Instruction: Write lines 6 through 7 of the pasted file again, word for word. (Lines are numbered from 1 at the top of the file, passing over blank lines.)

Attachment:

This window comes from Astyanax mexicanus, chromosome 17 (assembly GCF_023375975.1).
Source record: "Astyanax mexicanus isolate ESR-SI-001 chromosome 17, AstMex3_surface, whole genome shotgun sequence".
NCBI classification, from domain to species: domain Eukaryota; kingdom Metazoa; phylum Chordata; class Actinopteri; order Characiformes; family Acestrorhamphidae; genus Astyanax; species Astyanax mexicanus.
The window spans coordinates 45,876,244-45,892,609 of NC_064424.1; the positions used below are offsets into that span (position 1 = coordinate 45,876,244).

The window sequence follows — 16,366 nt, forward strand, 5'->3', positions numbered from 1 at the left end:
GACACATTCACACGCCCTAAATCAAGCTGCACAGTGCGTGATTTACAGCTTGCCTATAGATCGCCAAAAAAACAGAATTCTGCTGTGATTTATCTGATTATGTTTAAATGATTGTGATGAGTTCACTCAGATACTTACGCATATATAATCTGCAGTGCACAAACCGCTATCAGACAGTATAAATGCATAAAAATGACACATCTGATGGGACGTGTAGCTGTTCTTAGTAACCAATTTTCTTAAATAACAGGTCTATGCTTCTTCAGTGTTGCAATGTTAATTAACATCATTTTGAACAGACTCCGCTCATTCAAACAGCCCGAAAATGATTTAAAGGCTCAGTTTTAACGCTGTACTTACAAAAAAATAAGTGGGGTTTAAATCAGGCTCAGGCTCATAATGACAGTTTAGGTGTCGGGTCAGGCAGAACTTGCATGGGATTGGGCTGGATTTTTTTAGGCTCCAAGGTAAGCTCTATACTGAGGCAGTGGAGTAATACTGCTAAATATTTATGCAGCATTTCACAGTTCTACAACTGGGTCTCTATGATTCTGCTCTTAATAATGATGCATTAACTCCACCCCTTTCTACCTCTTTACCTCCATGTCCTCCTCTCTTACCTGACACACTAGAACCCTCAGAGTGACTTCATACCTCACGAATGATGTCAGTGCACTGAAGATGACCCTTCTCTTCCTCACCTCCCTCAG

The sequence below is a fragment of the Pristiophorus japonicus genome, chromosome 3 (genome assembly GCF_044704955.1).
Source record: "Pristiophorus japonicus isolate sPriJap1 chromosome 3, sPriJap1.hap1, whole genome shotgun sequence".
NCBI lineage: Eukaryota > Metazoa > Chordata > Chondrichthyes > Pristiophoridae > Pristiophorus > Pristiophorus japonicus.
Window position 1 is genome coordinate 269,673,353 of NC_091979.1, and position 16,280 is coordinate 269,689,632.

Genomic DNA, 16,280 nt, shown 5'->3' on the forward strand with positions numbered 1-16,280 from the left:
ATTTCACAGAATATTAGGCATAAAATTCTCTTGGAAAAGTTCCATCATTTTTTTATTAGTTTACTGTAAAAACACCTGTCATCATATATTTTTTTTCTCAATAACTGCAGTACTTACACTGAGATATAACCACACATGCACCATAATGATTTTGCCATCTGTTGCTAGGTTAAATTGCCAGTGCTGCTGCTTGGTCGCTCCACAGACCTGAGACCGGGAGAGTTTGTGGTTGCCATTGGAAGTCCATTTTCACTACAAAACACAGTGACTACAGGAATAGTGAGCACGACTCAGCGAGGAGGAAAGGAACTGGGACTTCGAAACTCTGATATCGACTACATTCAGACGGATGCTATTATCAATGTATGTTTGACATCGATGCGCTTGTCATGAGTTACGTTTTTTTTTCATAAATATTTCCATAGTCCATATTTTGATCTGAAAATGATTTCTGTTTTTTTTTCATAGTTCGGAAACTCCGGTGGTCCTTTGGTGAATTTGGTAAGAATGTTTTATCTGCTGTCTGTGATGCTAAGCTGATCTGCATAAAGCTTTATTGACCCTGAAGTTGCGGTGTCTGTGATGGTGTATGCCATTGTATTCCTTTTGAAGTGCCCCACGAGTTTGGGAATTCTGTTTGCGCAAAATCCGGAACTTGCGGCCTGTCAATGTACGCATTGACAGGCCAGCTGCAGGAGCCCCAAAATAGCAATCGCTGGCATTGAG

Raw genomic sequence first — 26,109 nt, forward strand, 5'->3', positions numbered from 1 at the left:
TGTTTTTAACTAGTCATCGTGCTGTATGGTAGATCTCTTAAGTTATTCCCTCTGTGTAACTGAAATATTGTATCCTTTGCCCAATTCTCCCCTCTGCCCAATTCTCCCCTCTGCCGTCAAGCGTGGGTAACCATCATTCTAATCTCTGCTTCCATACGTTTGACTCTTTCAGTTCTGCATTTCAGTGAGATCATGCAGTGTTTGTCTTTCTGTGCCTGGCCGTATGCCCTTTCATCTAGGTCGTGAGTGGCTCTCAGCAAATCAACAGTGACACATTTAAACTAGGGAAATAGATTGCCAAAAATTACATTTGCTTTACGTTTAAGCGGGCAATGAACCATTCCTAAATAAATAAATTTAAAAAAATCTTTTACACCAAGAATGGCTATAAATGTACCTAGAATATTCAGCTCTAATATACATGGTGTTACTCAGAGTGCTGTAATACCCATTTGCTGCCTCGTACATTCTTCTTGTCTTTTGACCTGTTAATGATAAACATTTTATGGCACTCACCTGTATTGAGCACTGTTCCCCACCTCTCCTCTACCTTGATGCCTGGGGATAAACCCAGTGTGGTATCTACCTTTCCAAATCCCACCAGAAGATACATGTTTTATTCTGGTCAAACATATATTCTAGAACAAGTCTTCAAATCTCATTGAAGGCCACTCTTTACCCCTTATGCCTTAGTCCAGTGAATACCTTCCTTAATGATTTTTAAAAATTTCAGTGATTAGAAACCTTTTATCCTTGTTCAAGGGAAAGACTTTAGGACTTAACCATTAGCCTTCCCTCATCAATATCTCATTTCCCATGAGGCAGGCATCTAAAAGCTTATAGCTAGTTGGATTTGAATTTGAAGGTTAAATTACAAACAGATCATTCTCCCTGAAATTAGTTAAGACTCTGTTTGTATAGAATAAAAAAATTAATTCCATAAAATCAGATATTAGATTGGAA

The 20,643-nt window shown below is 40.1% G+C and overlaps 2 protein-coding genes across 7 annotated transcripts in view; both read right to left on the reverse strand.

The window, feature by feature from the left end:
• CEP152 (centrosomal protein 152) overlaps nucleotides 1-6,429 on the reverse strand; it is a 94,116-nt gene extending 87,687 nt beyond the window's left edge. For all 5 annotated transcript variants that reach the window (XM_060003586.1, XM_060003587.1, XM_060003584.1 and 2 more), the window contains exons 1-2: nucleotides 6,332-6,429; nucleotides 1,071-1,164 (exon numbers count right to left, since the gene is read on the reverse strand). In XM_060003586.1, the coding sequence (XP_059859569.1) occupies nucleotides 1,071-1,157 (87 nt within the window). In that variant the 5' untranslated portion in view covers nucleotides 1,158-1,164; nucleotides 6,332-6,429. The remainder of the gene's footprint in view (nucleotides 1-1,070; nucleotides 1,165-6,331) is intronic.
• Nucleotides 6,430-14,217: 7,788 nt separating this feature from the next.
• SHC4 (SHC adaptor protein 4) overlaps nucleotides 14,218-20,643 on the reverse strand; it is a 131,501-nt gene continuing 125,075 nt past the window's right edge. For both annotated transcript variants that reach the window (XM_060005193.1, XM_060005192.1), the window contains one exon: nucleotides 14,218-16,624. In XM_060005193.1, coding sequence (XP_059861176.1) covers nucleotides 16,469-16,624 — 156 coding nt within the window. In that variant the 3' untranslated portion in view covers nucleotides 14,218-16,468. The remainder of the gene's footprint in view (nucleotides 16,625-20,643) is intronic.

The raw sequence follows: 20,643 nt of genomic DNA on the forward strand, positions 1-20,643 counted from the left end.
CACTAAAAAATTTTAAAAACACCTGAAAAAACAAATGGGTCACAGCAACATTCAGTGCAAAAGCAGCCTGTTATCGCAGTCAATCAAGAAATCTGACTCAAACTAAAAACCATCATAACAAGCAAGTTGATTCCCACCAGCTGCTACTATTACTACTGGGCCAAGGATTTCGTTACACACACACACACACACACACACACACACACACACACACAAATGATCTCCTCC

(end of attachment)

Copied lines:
GACACATTCACACGCCCTAAATCAAGCTGCACAGTGCGTGATTTACAGCTTGCCTATAGATCGCCAAAAAAACAGAATTCTGCTGTGATTTATCTGATTATGTTTAAATGATTGTGATGAGTTCACTCAGATACTTACGCATATATAATCTGCAGTGCACAAACCGCTATCAGACAGTATAAATGCATAAAAATGACACATCTGATGGGACGTGTAGCTGTTCTTAGTAACCAATTTTCTTAAATAACAGGTCTATGCTTCTTCAGTGTTGCAATGTTAATTAACATCATTTTGAACAGACTCCGCTCATTCAAACAGCCCGAAAATGATTTAAAGGCTCAGTTTTAACGCTGTACTTACAAAAAAATAAGTGGGGTTTAAATCAGGCTCAGGCTCATAATGACAGTTTAGGTGTCGGGTCAGGCAGAACTTGCATGGGATTGGGCTGGATTTTTTTAGGCTCCAAGGTAAGCTCTATACTGAGGCAGTGGAGTAATACTGCTAAATATTTATGCAGCATTTCACAGTTCTACAACTGGGTCTCTATGATTCTGCTCTTAATAATGATGCATTAACTCCACCCCTTTCTACCTCTTTACCTCCATGTCCTCCTCTCTTACCTGACACACTAGAACCCTCAGAGTGACTTCATACCTCACGAATGATGTCAGTGCACTGAAGATGACCCTTCTCTTCCTCACCTCCCTCAG

The sequence below is a fragment of the Pristiophorus japonicus genome, chromosome 3 (genome assembly GCF_044704955.1).